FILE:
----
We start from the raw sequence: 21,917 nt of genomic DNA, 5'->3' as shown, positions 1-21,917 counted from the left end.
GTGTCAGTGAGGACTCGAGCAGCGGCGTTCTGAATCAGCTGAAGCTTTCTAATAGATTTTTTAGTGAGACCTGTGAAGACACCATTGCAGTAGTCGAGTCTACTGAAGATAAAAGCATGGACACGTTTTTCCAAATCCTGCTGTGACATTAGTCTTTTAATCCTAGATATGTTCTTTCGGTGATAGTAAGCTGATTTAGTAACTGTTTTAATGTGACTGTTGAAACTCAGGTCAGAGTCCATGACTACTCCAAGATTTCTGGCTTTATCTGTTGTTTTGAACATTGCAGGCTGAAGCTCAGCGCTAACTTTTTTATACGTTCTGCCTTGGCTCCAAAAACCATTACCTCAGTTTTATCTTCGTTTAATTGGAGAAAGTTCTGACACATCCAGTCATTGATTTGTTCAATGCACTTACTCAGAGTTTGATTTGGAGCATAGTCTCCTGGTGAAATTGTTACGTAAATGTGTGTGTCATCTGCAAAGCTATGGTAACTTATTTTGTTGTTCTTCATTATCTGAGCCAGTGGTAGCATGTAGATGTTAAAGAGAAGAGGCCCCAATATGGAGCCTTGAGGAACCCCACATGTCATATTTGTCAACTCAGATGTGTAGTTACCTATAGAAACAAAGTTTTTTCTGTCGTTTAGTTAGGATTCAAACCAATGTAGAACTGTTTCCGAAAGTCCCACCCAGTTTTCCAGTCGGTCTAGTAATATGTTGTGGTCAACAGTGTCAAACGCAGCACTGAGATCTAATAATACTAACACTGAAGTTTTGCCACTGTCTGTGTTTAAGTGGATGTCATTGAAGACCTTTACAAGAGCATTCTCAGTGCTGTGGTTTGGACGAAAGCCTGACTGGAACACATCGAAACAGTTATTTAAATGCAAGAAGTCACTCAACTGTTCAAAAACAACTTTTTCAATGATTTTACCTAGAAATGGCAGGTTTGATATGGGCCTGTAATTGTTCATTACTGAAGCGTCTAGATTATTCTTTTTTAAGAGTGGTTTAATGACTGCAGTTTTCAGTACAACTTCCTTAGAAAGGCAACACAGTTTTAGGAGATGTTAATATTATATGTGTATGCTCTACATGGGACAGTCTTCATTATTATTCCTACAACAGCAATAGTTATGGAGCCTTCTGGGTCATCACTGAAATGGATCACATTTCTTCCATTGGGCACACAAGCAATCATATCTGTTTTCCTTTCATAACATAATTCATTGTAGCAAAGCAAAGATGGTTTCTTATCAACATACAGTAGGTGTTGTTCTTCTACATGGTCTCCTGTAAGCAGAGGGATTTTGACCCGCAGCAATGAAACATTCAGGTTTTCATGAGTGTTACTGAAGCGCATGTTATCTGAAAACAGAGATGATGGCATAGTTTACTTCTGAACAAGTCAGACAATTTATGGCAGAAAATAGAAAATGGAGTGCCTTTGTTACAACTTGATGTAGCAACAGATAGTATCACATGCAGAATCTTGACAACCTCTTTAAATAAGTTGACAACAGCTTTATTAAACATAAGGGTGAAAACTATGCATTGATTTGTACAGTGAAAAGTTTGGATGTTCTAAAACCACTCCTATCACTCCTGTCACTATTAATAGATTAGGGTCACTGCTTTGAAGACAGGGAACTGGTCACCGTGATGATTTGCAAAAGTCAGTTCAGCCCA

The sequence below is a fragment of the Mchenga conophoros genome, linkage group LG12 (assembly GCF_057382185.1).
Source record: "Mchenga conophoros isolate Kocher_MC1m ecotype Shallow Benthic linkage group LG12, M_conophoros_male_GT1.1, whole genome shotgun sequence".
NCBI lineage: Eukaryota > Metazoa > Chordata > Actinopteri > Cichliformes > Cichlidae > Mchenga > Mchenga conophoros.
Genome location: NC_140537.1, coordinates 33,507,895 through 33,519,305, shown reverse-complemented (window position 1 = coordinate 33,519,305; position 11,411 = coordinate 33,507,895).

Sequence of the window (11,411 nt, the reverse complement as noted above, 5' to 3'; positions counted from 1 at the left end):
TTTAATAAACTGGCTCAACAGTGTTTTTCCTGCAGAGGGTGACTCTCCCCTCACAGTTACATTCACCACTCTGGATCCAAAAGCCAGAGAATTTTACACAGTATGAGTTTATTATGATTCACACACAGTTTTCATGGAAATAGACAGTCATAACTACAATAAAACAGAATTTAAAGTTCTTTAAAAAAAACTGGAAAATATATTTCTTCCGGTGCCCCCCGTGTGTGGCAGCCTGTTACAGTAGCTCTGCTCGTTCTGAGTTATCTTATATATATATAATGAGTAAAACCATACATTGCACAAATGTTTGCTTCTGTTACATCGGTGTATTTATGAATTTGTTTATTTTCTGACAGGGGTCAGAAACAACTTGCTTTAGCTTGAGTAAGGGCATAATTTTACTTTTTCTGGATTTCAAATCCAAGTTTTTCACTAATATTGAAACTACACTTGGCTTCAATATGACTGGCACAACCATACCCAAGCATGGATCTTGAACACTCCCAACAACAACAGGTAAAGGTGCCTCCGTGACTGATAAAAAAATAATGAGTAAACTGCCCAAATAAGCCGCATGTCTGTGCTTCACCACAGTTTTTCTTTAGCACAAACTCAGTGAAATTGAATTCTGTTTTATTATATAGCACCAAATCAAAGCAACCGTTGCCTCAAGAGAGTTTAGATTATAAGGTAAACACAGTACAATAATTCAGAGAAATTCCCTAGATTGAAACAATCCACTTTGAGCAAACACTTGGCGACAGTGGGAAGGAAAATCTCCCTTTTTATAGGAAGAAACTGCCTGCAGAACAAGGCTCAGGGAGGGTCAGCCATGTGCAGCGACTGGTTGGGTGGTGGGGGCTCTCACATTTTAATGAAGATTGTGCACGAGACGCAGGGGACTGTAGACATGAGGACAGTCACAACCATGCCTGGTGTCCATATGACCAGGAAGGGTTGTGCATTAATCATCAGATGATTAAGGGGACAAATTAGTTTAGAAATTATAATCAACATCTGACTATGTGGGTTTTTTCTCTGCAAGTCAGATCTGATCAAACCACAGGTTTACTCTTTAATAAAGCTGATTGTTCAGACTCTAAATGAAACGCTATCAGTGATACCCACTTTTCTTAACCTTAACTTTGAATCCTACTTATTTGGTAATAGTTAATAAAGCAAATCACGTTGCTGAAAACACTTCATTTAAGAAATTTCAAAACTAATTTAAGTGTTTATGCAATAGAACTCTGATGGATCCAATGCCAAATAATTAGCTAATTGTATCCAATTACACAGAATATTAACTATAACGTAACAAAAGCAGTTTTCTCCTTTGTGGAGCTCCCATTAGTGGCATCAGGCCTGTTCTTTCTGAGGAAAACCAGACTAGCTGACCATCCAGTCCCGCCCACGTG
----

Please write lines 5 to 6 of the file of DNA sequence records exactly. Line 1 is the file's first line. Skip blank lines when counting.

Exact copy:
NCBI lineage: Eukaryota > Metazoa > Chordata > Actinopteri > Cichliformes > Cichlidae > Mchenga > Mchenga conophoros.
Genome location: NC_140537.1, coordinates 33,507,895 through 33,519,305, shown reverse-complemented (window position 1 = coordinate 33,519,305; position 11,411 = coordinate 33,507,895).